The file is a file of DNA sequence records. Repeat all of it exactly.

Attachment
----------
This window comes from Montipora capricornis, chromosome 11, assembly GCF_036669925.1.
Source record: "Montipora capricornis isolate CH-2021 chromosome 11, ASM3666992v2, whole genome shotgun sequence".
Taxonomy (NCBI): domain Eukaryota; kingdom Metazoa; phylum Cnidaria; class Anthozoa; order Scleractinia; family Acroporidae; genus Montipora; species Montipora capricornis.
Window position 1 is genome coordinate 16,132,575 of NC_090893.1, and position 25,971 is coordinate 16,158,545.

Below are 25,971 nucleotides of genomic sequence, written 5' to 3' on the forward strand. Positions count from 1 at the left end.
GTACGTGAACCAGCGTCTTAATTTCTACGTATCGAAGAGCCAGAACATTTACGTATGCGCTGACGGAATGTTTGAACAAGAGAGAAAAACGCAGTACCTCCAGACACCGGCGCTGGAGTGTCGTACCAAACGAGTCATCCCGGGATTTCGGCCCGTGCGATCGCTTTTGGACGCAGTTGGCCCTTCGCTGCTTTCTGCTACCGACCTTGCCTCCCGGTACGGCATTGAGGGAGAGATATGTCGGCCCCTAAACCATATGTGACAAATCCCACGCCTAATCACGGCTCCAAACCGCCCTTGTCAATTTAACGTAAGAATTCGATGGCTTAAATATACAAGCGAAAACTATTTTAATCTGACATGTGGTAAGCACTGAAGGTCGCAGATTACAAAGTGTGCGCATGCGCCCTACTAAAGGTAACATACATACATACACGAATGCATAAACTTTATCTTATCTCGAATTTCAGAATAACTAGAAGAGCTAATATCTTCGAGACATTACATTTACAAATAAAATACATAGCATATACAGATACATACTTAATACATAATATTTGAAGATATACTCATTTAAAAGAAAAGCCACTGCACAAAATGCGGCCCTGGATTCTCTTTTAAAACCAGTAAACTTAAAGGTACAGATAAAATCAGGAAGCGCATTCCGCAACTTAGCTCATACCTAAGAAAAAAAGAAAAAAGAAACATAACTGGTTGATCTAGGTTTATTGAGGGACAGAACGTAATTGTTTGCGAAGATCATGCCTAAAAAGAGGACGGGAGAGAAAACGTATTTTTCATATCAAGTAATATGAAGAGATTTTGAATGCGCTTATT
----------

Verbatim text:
This window comes from Montipora capricornis, chromosome 11, assembly GCF_036669925.1.
Source record: "Montipora capricornis isolate CH-2021 chromosome 11, ASM3666992v2, whole genome shotgun sequence".
Taxonomy (NCBI): domain Eukaryota; kingdom Metazoa; phylum Cnidaria; class Anthozoa; order Scleractinia; family Acroporidae; genus Montipora; species Montipora capricornis.
Window position 1 is genome coordinate 16,132,575 of NC_090893.1, and position 25,971 is coordinate 16,158,545.

Below are 25,971 nucleotides of genomic sequence, written 5' to 3' on the forward strand. Positions count from 1 at the left end.
GTACGTGAACCAGCGTCTTAATTTCTACGTATCGAAGAGCCAGAACATTTACGTATGCGCTGACGGAATGTTTGAACAAGAGAGAAAAACGCAGTACCTCCAGACACCGGCGCTGGAGTGTCGTACCAAACGAGTCATCCCGGGATTTCGGCCCGTGCGATCGCTTTTGGACGCAGTTGGCCCTTCGCTGCTTTCTGCTACCGACCTTGCCTCCCGGTACGGCATTGAGGGAGAGATATGTCGGCCCCTAAACCATATGTGACAAATCCCACGCCTAATCACGGCTCCAAACCGCCCTTGTCAATTTAACGTAAGAATTCGATGGCTTAAATATACAAGCGAAAACTATTTTAATCTGACATGTGGTAAGCACTGAAGGTCGCAGATTACAAAGTGTGCGCATGCGCCCTACTAAAGGTAACATACATACATACACGAATGCATAAACTTTATCTTATCTCGAATTTCAGAATAACTAGAAGAGCTAATATCTTCGAGACATTACATTTACAAATAAAATACATAGCATATACAGATACATACTTAATACATAATATTTGAAGATATACTCATTTAAAAGAAAAGCCACTGCACAAAATGCGGCCCTGGATTCTCTTTTAAAACCAGTAAACTTAAAGGTACAGATAAAATCAGGAAGCGCATTCCGCAACTTAGCTCATACCTAAGAAAAAAAGAAAAAAGAAACATAACTGGTTGATCTAGGTTTATTGAGGGACAGAACGTAATTGTTTGCGAAGATCATGCCTAAAAAGAGGACGGGAGAGAAAACGTATTTTTCATATCAAGTAATATGAAGAGATTTTGAATGCGCTTATT